She had mentioned in previous interviews that she has a love-hate relationship with it and resented the fact that the brand was known mainly for its wrap dresses although she has plenty of other styles.
But she has since changed her mind. "The wrap dress has changed my life. It has made me famous and paid for everything; my independence, my children's education, my houses," she told Life!
"And along the way, it has transformed many people because it gave a lot of women confidence. For years, I took it for granted. Now, I honour it."
Naturally, von Furstenberg cited the Journey of a Dress exhibition as one of the most fulfilling moments of her career, when she saw "everything I had done" under one roof.
"There were 225 wrap dresses, all different: long, short, dressy and sporty designs over the years. That was when I saw the flexibility, relevance and timelessness of the dress, and I was very proud."
To keep her brand desirable, which is available in 20 markets outside of the United States, she stays at the forefront of technology.
For her spring 2013 show, her models wore Google Glass, while Google co-founder Sergey Brin sat in the front row. She has also teamed up with luxury e-tailer Net-A-Porter for a collection of sunglasses and frames for the glasses.
Last year, she was also one of the first designers to work with Google on a live talkshow. Viewers could shop for the items mentioned, which were displayed by the side of the small screen as she spoke.
And she is big on Instagram too. While von Furstenberg has her staff handle the account (@DVF), she personally posts snapshots of her life regularly. Her 567,000 followers have been treated to everything from childhood pictures of her daughter Tatiana and selfies in the office to a raspberry chocolate cake she enjoyed.
"I've always done personal appearances in stores and have very open dialogue with my customers. I feel like I've been doing social media even before social media existed," she said.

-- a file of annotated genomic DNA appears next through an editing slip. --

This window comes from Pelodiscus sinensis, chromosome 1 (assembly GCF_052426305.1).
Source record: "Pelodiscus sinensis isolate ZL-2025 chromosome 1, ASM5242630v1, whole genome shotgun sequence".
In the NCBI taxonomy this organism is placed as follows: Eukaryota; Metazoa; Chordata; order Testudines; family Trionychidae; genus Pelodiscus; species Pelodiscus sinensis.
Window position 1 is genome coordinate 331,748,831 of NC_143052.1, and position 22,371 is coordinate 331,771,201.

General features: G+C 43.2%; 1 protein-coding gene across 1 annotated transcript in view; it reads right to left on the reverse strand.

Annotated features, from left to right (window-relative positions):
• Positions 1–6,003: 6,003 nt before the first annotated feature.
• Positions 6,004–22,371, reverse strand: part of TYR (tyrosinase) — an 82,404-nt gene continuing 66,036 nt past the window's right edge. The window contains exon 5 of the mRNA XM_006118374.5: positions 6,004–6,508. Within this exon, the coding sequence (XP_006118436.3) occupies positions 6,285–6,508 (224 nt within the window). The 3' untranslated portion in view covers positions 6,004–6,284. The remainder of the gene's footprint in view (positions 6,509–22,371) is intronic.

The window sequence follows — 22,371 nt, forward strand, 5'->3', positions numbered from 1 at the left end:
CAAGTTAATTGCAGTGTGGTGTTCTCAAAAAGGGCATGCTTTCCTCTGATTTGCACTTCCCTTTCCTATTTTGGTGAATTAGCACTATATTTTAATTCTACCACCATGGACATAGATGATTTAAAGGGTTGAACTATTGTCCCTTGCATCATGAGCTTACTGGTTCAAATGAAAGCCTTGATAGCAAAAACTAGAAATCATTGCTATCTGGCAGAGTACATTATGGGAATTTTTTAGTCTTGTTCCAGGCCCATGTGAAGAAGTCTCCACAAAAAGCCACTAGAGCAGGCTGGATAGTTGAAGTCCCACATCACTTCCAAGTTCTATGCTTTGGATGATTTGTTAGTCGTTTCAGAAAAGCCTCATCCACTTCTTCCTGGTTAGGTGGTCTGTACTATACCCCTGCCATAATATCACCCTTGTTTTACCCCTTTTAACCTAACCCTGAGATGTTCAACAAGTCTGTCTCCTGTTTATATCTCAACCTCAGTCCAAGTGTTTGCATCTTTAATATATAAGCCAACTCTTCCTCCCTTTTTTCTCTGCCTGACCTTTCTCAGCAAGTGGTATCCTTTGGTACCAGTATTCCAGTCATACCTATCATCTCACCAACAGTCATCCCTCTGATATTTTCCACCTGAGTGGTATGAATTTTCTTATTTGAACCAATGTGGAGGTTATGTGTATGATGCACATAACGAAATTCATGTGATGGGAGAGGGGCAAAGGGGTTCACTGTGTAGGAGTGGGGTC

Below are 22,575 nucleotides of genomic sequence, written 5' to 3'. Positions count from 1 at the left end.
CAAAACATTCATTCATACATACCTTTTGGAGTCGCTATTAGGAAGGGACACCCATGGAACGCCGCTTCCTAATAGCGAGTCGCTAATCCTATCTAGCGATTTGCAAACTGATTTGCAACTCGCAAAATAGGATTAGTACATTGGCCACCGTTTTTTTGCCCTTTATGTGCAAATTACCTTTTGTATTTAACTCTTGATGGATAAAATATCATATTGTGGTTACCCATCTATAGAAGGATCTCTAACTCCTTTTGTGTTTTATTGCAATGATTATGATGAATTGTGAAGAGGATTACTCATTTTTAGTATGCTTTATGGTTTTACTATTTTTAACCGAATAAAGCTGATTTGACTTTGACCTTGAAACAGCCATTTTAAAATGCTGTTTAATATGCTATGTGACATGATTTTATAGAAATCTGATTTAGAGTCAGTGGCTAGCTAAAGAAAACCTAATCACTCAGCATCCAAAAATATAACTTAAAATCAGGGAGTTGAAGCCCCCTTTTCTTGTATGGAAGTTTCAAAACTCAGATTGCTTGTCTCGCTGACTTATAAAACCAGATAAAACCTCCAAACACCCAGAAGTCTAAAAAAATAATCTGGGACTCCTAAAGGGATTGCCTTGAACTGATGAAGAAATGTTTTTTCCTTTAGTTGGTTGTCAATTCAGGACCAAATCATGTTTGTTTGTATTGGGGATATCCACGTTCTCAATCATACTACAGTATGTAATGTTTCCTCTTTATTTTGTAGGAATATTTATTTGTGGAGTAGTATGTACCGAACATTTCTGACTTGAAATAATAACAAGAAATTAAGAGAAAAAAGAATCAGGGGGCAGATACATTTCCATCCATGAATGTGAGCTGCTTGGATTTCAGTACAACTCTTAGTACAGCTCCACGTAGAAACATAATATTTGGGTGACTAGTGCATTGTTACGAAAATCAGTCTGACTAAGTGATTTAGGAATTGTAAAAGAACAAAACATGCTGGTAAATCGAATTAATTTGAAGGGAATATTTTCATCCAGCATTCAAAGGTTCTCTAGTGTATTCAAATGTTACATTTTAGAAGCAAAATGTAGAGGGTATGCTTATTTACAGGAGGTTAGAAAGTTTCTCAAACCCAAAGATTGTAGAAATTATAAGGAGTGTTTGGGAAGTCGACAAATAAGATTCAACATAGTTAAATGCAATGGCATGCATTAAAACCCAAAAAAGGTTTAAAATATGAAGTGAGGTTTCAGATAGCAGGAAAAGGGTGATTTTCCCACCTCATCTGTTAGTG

"I love taking pictures and uploading them on Instagram. I always say that I'm lucky to be old enough to dance at Studio 54 and young enough to be part of the digital revolution."
House Of DVF premieres on Nov 4 at 10pm on E! (StarHub TV Channel 441).
FIVE FACTS ON THE WRAP DRESS
1 A Hollywood A-lister was conceived in one
According to the Wall Street Journal, Anne Hathaway's mother pulled Diane von Furstenberg aside at a luncheon and said she possibly conceived her daughter in a tulip- print wrap dress.
"I collect these stories, of people who got the job or their husband because of the wrap dress," said von Furstenberg.
2 More than 200 wrap dresses were showcased at the journey of a dress exhibition
A 40-year-old python dress was borrowed from a customer for the exhibition, Vogue reported. The DVF staff had not been able to track down that dress, but von Furstenberg spotted it on a customer at an in-store event.
3 The US First Lady is a fan
Mrs Michelle Obama wore a black-and- white chain print wrap dress for the first White House family Christmas card. She has also been spotted in various wrap dresses while on official duty.
4 Diane von Furstenberg was the first model for the wrap dress
In the first advertisement she placed in the Women's Wear Daily, von Furstenberg is pictured wearing a wrap dress and sitting on a cube emblazoned with her slogan, "Feel like a woman, wear a dress!"
5 There are 15,000 prints in the DVF wrap dress archive
The popular ones comprise contrasting twigs, chainlink, leopard, cube, python and graphic signature patterns.
DVF wrap dresses are priced from $660 to $1,240 and are available at Ion Orchard, 01-08A, and Takashimaya Department Store level 2.